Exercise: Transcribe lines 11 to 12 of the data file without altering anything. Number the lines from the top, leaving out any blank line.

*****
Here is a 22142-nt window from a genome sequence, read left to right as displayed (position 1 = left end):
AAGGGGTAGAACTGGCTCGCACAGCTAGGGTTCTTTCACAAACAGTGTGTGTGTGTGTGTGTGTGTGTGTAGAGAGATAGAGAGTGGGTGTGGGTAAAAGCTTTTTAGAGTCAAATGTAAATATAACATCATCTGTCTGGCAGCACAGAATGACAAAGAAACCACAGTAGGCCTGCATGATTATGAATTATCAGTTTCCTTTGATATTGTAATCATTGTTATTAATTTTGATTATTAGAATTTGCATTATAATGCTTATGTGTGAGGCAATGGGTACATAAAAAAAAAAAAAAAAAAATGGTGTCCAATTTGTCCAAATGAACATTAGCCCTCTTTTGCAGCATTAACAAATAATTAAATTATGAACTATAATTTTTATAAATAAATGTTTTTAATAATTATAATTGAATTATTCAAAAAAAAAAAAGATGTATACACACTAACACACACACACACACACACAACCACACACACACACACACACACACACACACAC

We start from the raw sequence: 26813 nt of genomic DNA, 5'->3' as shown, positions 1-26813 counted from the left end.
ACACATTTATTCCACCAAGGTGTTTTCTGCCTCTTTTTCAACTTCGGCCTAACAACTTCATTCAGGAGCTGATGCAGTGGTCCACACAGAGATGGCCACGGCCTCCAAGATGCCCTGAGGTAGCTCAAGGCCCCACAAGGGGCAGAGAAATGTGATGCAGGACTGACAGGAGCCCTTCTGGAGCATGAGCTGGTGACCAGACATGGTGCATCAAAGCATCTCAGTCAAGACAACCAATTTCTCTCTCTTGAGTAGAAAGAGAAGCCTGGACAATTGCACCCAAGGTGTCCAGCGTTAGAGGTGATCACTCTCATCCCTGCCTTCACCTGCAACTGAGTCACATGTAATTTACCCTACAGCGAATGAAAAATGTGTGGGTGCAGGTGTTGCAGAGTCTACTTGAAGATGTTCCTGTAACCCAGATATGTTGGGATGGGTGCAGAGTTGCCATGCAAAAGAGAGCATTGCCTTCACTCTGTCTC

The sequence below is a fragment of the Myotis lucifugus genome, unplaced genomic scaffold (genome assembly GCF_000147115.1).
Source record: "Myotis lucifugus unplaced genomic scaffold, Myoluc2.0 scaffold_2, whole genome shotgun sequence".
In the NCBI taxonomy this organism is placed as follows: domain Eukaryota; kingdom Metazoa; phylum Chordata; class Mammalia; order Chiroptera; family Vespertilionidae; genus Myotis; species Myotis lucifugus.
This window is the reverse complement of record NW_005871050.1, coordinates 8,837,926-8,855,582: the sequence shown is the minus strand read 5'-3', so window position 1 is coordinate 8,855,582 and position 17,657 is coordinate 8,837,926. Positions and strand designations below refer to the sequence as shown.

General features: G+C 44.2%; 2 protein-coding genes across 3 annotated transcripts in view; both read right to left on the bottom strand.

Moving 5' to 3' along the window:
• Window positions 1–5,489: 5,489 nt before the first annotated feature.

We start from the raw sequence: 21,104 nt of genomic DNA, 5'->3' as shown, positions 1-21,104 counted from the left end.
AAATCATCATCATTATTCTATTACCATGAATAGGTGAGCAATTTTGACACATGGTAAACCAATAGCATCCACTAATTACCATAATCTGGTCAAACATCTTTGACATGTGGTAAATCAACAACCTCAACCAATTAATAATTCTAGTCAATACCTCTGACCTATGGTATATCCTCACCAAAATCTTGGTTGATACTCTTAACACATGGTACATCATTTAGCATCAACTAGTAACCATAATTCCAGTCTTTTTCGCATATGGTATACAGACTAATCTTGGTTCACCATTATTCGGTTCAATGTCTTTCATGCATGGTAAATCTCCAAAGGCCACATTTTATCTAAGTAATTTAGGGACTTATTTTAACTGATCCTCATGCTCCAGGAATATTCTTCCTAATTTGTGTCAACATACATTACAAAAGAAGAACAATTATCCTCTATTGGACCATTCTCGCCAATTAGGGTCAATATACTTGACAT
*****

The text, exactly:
• Window positions 1–5,489: 5,489 nt before the first annotated feature.

We start from the raw sequence: 21,104 nt of genomic DNA, 5'->3' as shown, positions 1-21,104 counted from the left end.